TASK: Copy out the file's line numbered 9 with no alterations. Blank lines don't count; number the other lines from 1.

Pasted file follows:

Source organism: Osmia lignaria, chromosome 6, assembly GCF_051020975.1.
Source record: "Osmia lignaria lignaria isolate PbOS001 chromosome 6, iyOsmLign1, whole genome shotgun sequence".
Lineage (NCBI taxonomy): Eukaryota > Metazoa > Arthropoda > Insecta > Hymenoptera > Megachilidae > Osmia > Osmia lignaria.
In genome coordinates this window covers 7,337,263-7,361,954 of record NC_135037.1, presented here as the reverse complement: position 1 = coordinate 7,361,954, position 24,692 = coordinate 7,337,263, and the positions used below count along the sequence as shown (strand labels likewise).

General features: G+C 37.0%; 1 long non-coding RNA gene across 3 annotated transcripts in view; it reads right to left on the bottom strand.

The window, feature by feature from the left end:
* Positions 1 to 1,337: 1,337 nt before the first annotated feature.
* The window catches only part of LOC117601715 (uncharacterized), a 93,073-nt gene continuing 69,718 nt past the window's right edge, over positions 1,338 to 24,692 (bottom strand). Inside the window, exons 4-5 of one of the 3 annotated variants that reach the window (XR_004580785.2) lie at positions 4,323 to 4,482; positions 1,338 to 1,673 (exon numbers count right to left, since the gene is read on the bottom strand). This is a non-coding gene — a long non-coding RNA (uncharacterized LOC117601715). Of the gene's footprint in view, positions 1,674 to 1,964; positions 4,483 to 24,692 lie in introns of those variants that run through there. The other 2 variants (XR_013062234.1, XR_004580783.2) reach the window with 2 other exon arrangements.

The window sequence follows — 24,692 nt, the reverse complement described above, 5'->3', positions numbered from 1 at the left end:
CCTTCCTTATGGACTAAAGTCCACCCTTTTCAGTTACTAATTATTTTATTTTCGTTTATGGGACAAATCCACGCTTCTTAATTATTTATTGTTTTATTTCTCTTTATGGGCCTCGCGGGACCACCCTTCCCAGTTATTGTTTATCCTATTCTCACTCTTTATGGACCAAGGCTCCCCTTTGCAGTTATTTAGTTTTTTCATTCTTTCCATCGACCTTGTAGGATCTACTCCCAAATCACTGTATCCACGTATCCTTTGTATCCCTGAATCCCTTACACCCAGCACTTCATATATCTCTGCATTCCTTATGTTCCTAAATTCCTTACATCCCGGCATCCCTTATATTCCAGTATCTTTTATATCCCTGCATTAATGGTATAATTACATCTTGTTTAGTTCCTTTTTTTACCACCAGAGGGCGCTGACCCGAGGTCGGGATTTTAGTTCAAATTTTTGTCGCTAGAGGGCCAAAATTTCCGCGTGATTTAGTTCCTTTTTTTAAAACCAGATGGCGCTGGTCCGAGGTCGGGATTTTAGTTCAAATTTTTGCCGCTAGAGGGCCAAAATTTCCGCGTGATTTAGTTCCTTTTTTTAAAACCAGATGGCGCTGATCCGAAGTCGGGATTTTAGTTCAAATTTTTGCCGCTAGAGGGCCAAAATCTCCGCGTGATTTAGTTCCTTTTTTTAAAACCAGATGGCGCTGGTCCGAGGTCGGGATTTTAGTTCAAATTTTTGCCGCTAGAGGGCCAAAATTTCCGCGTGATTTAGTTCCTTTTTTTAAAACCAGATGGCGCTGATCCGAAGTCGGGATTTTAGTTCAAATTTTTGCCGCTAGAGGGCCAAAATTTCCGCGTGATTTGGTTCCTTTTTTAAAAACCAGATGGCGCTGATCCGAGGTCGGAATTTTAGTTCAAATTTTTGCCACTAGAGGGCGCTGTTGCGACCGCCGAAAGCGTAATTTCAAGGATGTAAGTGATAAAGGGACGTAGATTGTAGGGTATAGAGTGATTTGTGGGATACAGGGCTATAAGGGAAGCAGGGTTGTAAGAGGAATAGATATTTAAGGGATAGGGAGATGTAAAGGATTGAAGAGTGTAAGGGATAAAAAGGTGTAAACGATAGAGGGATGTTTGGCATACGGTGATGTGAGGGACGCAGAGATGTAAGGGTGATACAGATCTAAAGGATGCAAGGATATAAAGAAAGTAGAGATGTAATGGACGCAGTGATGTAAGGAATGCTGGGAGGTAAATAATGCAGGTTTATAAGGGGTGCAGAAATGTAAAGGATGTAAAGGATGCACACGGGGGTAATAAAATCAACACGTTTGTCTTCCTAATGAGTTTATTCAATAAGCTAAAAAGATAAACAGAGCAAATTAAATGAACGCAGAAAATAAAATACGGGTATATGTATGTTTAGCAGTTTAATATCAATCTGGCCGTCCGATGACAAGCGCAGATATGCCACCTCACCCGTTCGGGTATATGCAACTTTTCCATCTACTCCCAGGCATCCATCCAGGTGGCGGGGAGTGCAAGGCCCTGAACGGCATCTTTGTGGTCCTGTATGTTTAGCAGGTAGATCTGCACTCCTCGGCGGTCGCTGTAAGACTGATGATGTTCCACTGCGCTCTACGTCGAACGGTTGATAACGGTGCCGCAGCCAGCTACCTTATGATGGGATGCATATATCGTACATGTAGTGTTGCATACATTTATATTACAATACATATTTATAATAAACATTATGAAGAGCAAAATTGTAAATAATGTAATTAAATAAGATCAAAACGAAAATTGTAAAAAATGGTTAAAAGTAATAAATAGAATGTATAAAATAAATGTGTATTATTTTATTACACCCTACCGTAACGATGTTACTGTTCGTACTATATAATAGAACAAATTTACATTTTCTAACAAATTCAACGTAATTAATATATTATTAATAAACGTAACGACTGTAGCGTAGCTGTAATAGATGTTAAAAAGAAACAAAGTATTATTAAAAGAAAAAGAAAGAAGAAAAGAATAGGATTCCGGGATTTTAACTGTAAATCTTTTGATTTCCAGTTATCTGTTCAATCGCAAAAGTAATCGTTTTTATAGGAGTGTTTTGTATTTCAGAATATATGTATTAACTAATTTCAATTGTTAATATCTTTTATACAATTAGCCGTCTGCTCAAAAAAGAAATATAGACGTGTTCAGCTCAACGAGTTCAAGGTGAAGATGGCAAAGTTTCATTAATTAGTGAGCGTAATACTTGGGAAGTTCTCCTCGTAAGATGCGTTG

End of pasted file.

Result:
The window sequence follows — 24,692 nt, the reverse complement described above, 5'->3', positions numbered from 1 at the left end: